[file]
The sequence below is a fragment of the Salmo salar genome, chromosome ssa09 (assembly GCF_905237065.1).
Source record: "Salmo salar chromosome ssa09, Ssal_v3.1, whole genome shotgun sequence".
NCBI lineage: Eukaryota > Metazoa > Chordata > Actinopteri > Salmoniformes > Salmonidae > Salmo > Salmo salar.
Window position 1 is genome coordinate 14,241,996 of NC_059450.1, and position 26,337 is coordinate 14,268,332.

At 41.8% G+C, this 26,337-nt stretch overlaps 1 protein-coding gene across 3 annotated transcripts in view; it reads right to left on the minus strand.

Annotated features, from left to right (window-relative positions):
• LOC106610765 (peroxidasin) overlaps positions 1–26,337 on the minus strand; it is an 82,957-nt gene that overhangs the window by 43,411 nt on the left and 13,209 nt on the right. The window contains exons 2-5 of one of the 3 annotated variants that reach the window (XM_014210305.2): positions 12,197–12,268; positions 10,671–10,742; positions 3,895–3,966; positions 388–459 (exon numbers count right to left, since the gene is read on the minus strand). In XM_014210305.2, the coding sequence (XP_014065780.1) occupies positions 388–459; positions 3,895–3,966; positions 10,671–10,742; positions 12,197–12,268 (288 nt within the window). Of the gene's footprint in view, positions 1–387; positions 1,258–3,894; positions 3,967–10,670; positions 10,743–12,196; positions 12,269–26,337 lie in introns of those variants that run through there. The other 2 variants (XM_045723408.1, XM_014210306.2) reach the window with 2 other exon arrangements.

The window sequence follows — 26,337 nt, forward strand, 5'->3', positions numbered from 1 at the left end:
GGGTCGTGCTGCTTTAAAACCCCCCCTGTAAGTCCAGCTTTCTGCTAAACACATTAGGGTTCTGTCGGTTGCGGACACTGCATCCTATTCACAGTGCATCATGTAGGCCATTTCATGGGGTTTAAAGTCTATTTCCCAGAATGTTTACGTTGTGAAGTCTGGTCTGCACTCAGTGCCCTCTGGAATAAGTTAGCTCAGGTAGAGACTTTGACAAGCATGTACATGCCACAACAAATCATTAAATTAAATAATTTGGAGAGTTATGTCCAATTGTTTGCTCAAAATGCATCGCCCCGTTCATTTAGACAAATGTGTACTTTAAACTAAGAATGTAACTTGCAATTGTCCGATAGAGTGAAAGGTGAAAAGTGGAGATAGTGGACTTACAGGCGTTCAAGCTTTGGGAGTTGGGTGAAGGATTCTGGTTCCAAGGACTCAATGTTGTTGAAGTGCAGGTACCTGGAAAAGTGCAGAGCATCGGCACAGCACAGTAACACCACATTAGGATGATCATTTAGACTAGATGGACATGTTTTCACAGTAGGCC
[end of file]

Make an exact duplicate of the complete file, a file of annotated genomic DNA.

The sequence below is a fragment of the Salmo salar genome, chromosome ssa09 (assembly GCF_905237065.1).
Source record: "Salmo salar chromosome ssa09, Ssal_v3.1, whole genome shotgun sequence".
NCBI lineage: Eukaryota > Metazoa > Chordata > Actinopteri > Salmoniformes > Salmonidae > Salmo > Salmo salar.
Window position 1 is genome coordinate 14,241,996 of NC_059450.1, and position 26,337 is coordinate 14,268,332.

At 41.8% G+C, this 26,337-nt stretch overlaps 1 protein-coding gene across 3 annotated transcripts in view; it reads right to left on the minus strand.

Annotated features, from left to right (window-relative positions):
• LOC106610765 (peroxidasin) overlaps positions 1–26,337 on the minus strand; it is an 82,957-nt gene that overhangs the window by 43,411 nt on the left and 13,209 nt on the right. The window contains exons 2-5 of one of the 3 annotated variants that reach the window (XM_014210305.2): positions 12,197–12,268; positions 10,671–10,742; positions 3,895–3,966; positions 388–459 (exon numbers count right to left, since the gene is read on the minus strand). In XM_014210305.2, the coding sequence (XP_014065780.1) occupies positions 388–459; positions 3,895–3,966; positions 10,671–10,742; positions 12,197–12,268 (288 nt within the window). Of the gene's footprint in view, positions 1–387; positions 1,258–3,894; positions 3,967–10,670; positions 10,743–12,196; positions 12,269–26,337 lie in introns of those variants that run through there. The other 2 variants (XM_045723408.1, XM_014210306.2) reach the window with 2 other exon arrangements.

The window sequence follows — 26,337 nt, forward strand, 5'->3', positions numbered from 1 at the left end:
GGGTCGTGCTGCTTTAAAACCCCCCCTGTAAGTCCAGCTTTCTGCTAAACACATTAGGGTTCTGTCGGTTGCGGACACTGCATCCTATTCACAGTGCATCATGTAGGCCATTTCATGGGGTTTAAAGTCTATTTCCCAGAATGTTTACGTTGTGAAGTCTGGTCTGCACTCAGTGCCCTCTGGAATAAGTTAGCTCAGGTAGAGACTTTGACAAGCATGTACATGCCACAACAAATCATTAAATTAAATAATTTGGAGAGTTATGTCCAATTGTTTGCTCAAAATGCATCGCCCCGTTCATTTAGACAAATGTGTACTTTAAACTAAGAATGTAACTTGCAATTGTCCGATAGAGTGAAAGGTGAAAAGTGGAGATAGTGGACTTACAGGCGTTCAAGCTTTGGGAGTTGGGTGAAGGATTCTGGTTCCAAGGACTCAATGTTGTTGAAGTGCAGGTACCTGGAAAAGTGCAGAGCATCGGCACAGCACAGTAACACCACATTAGGATGATCATTTAGACTAGATGGACATGTTTTCACAGTAGGCC